The government’s New Plan for Immigration and the Nationality and Borders Bill entered Parliament last week. I am seriously worried about how this will affect people seeking asylum.
The Bill’s second reading will be on 19th and 20th July. After that the Bill will go to the Lords, before it comes back to Parliament for its third reading.
The Bill is a big threat to the right to seek asylum and is a very concerning piece of legislation. The Home Office is broken – my team and I know this from weak or non-existent responses, chronic waiting times and the limbo that they leave people in. Unfortunately this Bill will only worsen these problems, and it will criminalise ‘irregular’ refugee routes without offering any more safe and legal routes.
Last Friday I spent the morning discussing this with Bristol-based refugee organisations and constituents.
During the public meeting I explained some of the most concerning aspects of the Bill. For example, it would prevent granting refugee status to people seeking asylum who have stopped in another country outside the UK after leaving their home. The government is also trying to create a tiered system accommodation provision depending on conditions for arrival, in effect making asylum camps like Napier Barracks a form of punishment for those who have arrived via a safe third country. Seeking asylum is a right and it’s really worrying that an asylum camp is the only form of accommodation to which some people will be entitled.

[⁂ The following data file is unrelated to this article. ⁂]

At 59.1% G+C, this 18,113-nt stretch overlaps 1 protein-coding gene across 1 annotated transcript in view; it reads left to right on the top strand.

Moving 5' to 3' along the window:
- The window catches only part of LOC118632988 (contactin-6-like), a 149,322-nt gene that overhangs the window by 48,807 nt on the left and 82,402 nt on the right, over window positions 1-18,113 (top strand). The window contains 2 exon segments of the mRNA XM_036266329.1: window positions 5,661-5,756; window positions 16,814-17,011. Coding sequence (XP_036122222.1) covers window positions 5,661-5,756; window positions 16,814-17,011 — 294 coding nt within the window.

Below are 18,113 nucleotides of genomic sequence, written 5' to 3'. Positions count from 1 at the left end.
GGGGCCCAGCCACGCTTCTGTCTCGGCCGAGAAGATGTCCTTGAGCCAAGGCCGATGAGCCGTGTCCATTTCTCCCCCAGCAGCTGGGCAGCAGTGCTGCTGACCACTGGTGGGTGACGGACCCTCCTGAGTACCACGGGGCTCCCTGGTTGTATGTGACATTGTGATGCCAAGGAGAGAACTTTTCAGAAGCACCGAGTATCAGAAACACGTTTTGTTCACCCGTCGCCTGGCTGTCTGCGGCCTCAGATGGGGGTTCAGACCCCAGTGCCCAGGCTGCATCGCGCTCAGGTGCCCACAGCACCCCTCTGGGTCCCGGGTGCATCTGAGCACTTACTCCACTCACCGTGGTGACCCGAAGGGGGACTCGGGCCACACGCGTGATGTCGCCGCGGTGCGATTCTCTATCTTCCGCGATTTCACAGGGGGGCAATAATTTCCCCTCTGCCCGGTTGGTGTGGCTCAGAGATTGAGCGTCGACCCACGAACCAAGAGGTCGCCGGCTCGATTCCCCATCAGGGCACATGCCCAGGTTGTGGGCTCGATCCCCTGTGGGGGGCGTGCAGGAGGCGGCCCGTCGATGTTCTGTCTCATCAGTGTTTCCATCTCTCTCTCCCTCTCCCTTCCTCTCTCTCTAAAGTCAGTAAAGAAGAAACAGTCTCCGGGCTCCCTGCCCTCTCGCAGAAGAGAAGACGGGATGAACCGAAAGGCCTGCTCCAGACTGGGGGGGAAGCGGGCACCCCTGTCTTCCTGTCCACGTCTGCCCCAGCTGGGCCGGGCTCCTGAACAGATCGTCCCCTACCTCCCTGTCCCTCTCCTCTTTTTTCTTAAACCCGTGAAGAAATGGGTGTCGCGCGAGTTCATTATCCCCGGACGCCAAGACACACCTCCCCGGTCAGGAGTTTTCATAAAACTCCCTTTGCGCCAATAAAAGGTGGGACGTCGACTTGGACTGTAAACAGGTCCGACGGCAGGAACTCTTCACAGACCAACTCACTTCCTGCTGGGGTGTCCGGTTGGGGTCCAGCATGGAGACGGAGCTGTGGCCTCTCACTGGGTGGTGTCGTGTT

The Bill will also make it a criminal offence to facilitate the arrival or attempted arrival into the UK. Rather than just criminalising those who seek to ‘gain’ from these journeys, this means that organisations such as the RNLI could be criminalised for helping an asylum seeker at sea.
The refugee organisations I spoke to are deeply concerned about how people seeking asylum will be able to reach the UK. They are also worried at what will happen to those refugees and people seeking asylum who are already in the UK. Hate crime is rising. Moreover, people from certain countries (such as Eritrea and Iran) don’t have a route to return, even if they were able to.
It was apparent from these meetings that so many people fear these proposals. Nonetheless, it is positive to see so many constituents who oppose these inhumane measures and a keen to campaign against them.
This Bill also breaches the 1951 Refugee Convention, whose 70th anniversary is later this year. This convention was made after World War Two in Europe when there were millions of refugees crossing our continent.
What we need is faster, more efficient decision-making and more humane treatment of people seeking asylum. We must remember that it is legal to seek asylum. It’s an issue of basic rights and the foundation of human dignity. It’s also a big part of our values as a country, to give sanctuary to those fleeing war and persecution. Going against this is, I believe, goes against what most British people see as their identity.